Thursday, August 23, 2007

Mystery Writers 3 - Barbara Hambly

Photograph and text ©2007 by Julius Lester

A Free Man of Color by Barbara Hambly is the first in an extraordinary series of eight murder mysteries. The central character is a free black man in New Orleans in 1832. He received training as a physician while living in Paris. After the death of his wife he moves back to New Orleans, his home. Unable to practice medicine because he is black, he is, however, also a trained pianist and finds sporadic work as a piano teacher and band leader.

Each novel involves a murder, of course, but what makes this series so extraordinary are Hambly’s descriptions of New Orleans and its complex society of slaves, Creoles, free blacks, French speakers, and the new, English-speaking intruders the residents call “Americans”. I could feel the heat and humidity in her descriptions, smell the filth in the street and the odors from outhouses.

Because her descriptions of race relations, blacks, and slavery are so accurate, I assumed Hambly was black. I was surprised to learn that she is white. She writes about black people and slavery as well as some blacks and better than others.

She is also an amazingly prolific writer, being the author of several science
fiction series as well as a series about a vampire. The Benjamin January series has ended, as she never planned to do more than eight books.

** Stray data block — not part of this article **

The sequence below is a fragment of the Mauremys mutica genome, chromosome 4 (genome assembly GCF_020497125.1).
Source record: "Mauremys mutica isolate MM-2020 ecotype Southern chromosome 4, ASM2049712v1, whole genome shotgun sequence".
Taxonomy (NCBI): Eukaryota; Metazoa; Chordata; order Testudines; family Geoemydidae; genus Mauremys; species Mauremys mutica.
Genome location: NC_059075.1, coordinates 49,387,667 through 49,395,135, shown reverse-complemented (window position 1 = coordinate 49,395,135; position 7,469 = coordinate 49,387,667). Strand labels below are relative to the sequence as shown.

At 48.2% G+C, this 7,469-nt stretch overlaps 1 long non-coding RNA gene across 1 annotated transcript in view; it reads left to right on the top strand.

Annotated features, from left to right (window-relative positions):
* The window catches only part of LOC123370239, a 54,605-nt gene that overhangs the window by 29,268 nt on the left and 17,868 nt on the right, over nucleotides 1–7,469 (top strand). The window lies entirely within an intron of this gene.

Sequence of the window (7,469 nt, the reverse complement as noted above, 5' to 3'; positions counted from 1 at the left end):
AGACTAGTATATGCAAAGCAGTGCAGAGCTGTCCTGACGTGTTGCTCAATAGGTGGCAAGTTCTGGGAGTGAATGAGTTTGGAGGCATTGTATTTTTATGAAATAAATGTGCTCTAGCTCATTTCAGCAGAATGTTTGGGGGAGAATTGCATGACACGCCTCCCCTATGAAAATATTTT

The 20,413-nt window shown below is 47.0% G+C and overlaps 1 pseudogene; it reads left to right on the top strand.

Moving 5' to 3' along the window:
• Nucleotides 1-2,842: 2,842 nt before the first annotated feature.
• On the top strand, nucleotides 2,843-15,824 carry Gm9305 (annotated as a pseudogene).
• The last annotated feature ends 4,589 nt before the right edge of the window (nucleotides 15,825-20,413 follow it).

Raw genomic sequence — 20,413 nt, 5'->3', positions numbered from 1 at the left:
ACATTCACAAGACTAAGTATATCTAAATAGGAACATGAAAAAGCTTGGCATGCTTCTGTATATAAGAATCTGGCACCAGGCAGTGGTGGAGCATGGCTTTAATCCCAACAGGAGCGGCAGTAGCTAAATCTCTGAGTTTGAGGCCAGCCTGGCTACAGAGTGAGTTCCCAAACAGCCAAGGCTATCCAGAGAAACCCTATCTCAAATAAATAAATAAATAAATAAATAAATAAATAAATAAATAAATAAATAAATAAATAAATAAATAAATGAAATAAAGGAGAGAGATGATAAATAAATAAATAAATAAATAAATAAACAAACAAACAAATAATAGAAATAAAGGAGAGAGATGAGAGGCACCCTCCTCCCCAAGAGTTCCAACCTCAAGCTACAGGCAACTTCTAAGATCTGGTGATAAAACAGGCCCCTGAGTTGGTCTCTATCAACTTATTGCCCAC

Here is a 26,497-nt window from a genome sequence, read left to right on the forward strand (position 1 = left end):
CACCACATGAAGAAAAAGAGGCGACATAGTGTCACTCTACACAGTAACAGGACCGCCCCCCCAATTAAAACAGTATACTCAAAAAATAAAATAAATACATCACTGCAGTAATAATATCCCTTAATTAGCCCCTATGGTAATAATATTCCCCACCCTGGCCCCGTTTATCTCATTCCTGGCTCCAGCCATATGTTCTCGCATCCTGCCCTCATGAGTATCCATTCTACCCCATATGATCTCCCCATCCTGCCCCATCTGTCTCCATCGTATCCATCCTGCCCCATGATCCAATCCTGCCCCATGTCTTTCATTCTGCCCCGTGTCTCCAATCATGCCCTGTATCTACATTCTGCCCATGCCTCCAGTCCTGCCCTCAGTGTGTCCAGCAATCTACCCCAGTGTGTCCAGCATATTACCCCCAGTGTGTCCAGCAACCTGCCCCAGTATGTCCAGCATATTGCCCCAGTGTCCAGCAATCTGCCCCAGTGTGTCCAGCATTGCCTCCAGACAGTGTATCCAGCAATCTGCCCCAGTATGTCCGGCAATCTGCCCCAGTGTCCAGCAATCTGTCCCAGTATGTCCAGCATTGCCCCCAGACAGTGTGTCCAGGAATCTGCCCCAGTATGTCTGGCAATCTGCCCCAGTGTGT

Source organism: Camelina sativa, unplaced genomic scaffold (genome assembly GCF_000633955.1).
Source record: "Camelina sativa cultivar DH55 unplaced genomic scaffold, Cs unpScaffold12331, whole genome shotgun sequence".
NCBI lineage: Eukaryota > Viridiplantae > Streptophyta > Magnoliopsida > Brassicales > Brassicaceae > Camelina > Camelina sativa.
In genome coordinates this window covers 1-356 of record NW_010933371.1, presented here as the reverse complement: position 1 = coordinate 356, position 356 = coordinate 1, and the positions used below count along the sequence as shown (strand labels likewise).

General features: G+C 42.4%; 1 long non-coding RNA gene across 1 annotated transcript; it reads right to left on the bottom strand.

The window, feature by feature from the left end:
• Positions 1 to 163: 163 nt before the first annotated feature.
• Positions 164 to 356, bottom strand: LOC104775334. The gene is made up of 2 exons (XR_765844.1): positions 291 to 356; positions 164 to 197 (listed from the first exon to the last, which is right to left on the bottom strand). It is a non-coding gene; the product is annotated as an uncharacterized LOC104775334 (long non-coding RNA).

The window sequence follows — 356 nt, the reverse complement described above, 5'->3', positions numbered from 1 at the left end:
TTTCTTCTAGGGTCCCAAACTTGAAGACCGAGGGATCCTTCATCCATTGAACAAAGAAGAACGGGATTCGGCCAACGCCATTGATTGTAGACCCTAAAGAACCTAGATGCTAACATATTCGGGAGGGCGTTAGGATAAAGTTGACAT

Michael Connelly and Archer Mayor write well, but Hambly's language is more poetic and evocative. The plots in the novels of this series are quite complex, and there are a wealth of fascinating characters. In Notes at the end of each novel, Hambly shares her extensive research and provides more insight into the 1830s in Louisiana.

Here are some quotes from various books.

“When January sat at the pianoforte he could look out through the triple doors of the ballroom to the lobby and see men and women – clothed in dreams and harried by the weight of their nondream lives – as they came and went."
A Freeman of Color, p. 48

“We live not how we wish to, but how we can.”
Menander, quoted on p. 122, Graveyard Dust

“Music. The flesh that robed his soul’s chilled bones.” p. 114

“It does something to you, to know in your bones that justice is something other people get.” p. 127

“A man doesn’t have to be good to write great music. But there must be something about him that is great.” p. 130

Die Upon A Kiss by Barbara Hambly

“…the night air was like warm glue.” p. 44
Comment: If you've ever been to New Orleans, you know this is what the heat and humidity there feel like.

“He [Benjamin] had been hired, many times, to play at the wakes of white people, and had always found them eerily silent and cold. Why stifle your genuine grief, grief at the shortness of life, grief at the vast network of might-have-beens that cover all the earth like a shining nimbus, only because you are not closely connected with the point at which Death has touched this time? p. 158

“Afterward she wept, the way rocks would weep if they could when an earthquake breaks them apart….” p.165

“At night they [mosquitoes] would settle on Jim’s little tent of netting like a thirsty cloud.” p. 193

“What does music put over your head?”
“The sun and the stars, Mama,” said January. [341]

Wet Grave


The Eureka Brass Band, May, 1966.


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